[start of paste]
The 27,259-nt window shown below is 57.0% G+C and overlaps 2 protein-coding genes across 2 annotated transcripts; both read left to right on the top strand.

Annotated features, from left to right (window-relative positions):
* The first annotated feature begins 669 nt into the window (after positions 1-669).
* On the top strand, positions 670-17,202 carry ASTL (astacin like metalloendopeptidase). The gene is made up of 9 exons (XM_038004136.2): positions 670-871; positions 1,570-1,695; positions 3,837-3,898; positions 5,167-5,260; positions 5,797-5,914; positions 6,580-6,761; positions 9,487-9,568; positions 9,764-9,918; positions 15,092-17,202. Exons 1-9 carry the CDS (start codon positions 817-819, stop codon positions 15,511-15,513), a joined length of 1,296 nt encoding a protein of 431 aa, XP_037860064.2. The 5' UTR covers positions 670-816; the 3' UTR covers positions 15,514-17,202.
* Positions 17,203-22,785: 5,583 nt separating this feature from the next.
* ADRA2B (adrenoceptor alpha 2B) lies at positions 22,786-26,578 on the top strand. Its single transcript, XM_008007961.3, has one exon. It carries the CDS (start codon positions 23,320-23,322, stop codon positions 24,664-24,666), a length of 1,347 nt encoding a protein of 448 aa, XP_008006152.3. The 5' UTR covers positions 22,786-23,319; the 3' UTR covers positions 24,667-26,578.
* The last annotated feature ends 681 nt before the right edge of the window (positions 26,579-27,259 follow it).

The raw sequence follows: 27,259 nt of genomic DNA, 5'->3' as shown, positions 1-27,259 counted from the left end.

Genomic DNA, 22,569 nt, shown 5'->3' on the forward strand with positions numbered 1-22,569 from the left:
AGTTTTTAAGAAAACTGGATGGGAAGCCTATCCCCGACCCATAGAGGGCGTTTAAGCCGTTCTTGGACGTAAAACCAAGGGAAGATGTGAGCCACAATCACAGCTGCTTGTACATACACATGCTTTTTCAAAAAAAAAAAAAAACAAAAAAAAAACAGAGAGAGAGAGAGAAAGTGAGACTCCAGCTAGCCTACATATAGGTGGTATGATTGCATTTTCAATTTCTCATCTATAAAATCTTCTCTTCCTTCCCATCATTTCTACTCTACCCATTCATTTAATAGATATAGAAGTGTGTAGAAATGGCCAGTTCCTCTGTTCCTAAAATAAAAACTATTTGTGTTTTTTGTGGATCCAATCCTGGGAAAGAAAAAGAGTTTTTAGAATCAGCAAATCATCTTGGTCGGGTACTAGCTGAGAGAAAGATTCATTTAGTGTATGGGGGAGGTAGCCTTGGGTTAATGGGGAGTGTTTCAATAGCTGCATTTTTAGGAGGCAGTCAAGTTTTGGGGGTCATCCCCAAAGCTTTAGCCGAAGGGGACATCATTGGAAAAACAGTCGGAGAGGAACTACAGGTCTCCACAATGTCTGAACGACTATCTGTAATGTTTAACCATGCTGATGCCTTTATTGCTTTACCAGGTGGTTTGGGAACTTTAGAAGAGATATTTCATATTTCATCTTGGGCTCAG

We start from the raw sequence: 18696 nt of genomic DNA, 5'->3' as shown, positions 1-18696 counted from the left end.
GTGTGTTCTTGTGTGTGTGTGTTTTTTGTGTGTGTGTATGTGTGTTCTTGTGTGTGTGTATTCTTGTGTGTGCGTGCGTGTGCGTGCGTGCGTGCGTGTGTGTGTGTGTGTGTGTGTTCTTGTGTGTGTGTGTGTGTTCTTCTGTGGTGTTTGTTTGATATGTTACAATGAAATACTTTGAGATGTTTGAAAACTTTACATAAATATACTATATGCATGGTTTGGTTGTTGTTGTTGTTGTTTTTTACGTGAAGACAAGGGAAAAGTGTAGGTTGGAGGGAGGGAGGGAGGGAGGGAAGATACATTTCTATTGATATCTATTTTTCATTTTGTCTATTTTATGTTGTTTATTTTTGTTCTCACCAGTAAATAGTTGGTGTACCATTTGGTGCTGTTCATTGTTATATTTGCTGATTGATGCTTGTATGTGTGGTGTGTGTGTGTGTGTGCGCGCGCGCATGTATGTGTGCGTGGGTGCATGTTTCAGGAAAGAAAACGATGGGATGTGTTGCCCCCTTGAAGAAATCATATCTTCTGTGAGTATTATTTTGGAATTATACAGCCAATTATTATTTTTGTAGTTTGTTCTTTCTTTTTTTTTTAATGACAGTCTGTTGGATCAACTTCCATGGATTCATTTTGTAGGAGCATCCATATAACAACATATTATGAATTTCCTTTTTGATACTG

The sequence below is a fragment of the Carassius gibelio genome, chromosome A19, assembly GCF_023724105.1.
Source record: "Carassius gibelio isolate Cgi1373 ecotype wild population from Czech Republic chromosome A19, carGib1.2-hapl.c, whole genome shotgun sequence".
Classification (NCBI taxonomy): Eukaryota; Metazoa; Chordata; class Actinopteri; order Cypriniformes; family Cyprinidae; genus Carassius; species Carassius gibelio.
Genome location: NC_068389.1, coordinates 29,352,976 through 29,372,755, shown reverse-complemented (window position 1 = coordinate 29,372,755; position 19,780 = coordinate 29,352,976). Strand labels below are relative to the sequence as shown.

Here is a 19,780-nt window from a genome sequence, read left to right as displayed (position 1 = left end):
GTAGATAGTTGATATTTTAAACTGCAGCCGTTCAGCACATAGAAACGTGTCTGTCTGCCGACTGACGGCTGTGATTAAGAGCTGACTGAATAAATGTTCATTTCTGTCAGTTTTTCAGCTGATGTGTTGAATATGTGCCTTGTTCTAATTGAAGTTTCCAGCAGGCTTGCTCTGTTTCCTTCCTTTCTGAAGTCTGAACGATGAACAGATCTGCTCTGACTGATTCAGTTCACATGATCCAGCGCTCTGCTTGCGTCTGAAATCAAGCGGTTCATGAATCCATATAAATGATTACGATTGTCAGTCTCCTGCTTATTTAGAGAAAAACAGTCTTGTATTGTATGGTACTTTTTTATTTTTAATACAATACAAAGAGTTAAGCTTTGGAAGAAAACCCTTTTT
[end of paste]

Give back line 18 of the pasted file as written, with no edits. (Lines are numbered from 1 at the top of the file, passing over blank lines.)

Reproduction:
GTAGATAGTTGATATTTTAAACTGCAGCCGTTCAGCACATAGAAACGTGTCTGTCTGCCGACTGACGGCTGTGATTAAGAGCTGACTGAATAAATGTTCATTTCTGTCAGTTTTTCAGCTGATGTGTTGAATATGTGCCTTGTTCTAATTGAAGTTTCCAGCAGGCTTGCTCTGTTTCCTTCCTTTCTGAAGTCTGAACGATGAACAGATCTGCTCTGACTGATTCAGTTCACATGATCCAGCGCTCTGCTTGCGTCTGAAATCAAGCGGTTCATGAATCCATATAAATGATTACGATTGTCAGTCTCCTGCTTATTTAGAGAAAAACAGTCTTGTATTGTATGGTACTTTTTTATTTTTAATACAATACAAAGAGTTAAGCTTTGGAAGAAAACCCTTTTT